I summoned Sumanapala Dahanayake, the Member of Parliament for Deniyaya who also happened to be the President of the Morawaka Multipurpose Cooperative Union, got him to agree and authorized him to spend cooperative funds and establish a Crayon Factory. I had no powers to do it, but for the sake of national development we administrators always bend rules. Sumanapala was a maverick- he got it done in record speed within three weeks. Recruiting youths, training them, printing crayon packets- it was called Coop Crayon-getting going making crayons day and night went on  under the careful eye of the Planning Officer Vetus Fernando and other katcheri officials who took turns to ensure the quality of each crayon.  Finally crayons were made to fill two large rooms and sales were opened  by no less a person than Mr Subasinghe the Minister for Industries. Minister Illangaratne who gave us an allocation of foreign exchange to import dyes when we were refused by the Ministry of Industries even  wanted to me to establish a crayon factory in his electorate ay Kolonnawa.

Making Paper out of straw is a far easier and a well known process than making Crayons. Therefore I can assure success to anyone that has a hand at making paper out of straw.

Making paper and cardboard out of straw is a well  known process and though it was our engineers in the Fifties that mastered the art of using straw, we do not produce any paper today. Our farmers burn the straw in  order to get rid of it. Many are the countries that make paper with straw. China and India have concentrated and  produce large quantities today.

May I hope that this paper reaches the eyes of our Hon. President.

It is hoped that our President will consider  sending  a group of our engineers to India to inspect small scale factories making paper out of straw and let them be given the authority to order around a dozen machines. I can assure anyone that the cost of the machines can easily be recouped within a year from savings in imports, and these industries will be commercially viable within a year. I authored and established the Youth Self Employment Programme in Bangladesh which is today the premier employment creation programme the world has known, with not hundreds but millions of youths in self employment, a task which the ILO had failed in the earlier three years and my word  therefore carries full credibility. .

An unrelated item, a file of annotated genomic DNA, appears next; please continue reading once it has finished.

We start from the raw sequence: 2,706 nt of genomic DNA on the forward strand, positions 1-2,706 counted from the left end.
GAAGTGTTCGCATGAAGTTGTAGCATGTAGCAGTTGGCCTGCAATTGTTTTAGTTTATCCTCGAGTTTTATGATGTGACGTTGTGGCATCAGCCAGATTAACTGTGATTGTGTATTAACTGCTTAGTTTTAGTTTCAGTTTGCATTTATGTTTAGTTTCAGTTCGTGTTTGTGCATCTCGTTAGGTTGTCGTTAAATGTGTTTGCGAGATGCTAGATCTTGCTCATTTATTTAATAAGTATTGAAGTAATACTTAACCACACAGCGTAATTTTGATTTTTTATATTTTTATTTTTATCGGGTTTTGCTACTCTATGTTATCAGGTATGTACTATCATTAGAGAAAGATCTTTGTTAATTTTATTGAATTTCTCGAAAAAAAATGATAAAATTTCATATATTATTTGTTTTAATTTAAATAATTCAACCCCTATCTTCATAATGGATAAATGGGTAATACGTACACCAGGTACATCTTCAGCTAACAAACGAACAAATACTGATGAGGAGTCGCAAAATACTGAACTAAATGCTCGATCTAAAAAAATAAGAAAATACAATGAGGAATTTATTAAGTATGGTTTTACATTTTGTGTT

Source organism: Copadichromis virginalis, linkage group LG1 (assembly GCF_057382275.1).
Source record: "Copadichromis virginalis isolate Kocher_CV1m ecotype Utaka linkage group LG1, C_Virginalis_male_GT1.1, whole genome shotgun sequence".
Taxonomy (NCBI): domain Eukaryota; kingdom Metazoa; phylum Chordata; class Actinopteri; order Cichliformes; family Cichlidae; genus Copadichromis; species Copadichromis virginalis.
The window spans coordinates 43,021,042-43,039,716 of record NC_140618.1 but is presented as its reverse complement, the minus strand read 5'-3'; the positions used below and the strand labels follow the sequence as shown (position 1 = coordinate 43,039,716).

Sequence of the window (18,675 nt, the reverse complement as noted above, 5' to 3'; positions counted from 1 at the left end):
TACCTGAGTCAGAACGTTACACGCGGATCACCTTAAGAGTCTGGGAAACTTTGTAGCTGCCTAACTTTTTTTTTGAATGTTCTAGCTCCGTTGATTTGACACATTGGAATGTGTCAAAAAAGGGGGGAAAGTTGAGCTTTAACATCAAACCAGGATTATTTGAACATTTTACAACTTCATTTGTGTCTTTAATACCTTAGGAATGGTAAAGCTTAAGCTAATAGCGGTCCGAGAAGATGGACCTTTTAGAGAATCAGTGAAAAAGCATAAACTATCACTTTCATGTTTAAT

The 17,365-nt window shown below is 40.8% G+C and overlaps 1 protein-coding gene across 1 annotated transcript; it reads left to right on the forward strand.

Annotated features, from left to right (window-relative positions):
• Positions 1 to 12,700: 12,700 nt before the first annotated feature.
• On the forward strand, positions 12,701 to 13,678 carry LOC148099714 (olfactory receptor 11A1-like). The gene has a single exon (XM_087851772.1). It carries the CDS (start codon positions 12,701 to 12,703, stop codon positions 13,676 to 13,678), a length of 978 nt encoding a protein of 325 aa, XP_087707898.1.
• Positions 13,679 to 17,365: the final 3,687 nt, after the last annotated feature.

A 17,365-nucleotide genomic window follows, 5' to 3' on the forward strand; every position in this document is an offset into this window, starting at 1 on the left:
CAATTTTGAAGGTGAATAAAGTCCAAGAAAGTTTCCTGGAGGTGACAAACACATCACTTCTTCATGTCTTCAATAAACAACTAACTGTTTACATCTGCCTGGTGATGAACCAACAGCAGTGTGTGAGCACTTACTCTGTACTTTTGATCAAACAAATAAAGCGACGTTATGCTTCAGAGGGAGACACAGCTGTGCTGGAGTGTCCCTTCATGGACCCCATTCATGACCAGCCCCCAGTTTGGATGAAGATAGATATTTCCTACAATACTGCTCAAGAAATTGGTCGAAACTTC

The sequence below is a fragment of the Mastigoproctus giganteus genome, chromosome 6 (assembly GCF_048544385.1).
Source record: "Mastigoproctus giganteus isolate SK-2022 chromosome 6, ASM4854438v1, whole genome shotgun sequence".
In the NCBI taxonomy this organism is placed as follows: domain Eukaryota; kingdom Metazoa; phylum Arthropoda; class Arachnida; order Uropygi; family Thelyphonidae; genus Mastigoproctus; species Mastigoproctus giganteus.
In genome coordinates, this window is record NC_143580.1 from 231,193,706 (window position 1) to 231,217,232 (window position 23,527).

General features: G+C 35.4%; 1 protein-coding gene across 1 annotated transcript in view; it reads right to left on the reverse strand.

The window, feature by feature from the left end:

It is not necessary to get involved in experiments-what I had to do to master the art of making crayons. However the details of how I established the Crayon Factory which provided islandwide sales, incomes to hundreds of Morawak Korale youths and became the flagship project of the  DDC Programme has been included to show that we can succeed not only in making paper but in making sophisticated items like crayons.(For more details; Karunaratne:Success in Development: Godages)

Let me hope that a Paper Making Factory will be established in each Divisional Secretary Area in the Polonnaruwa District. The cardboard that goes to India can now go to those Fctories to  supplement the straw as a raw material for paper making.

In my days at Kegalla and Matara the Divisional Secretaries were in charge of  PowerLooms and these were cooperatives and the Government Agent had to ensure that the PowerLooms were a success.  I would have wrung their necks if they failed. They knew that and were always a success. The Hakmana Suiting from the Hakmana PowerLoom was even held in high demand in London!

Perhaps on my next visit to Sri Lanka. I may be able to visit some paper factories and I look forward to see the day when the colonists in Polonnaruwa will   get paid for their straw. . Or could it all be wishful thinking, I hope not.

I shall live in hope.

Garvin Karunaratne, Ph.D. former G.A. Matara

21 st April 2018

Author of: How the IMF Sabotaged Third World Development(2017 at Kindle/Godages), How the IMF Ruined Sri Lanka and Alternate Programmes of Success(2006 at Godages

One Response to “Let’s get back to the days when the colonists at Polonnaruwa sold straw and made money.”

  1. NAK Says:

    Today in the government no one from top to bottom is interested in developing industry in this country all they are interested are find ways and means to manipulate and make a fast buck and a big buck at that.

Leave a Reply

You must be logged in to post a comment.

 

 


Copyright © 2018 LankaWeb.com. All Rights Reserved. Powered by Wordpress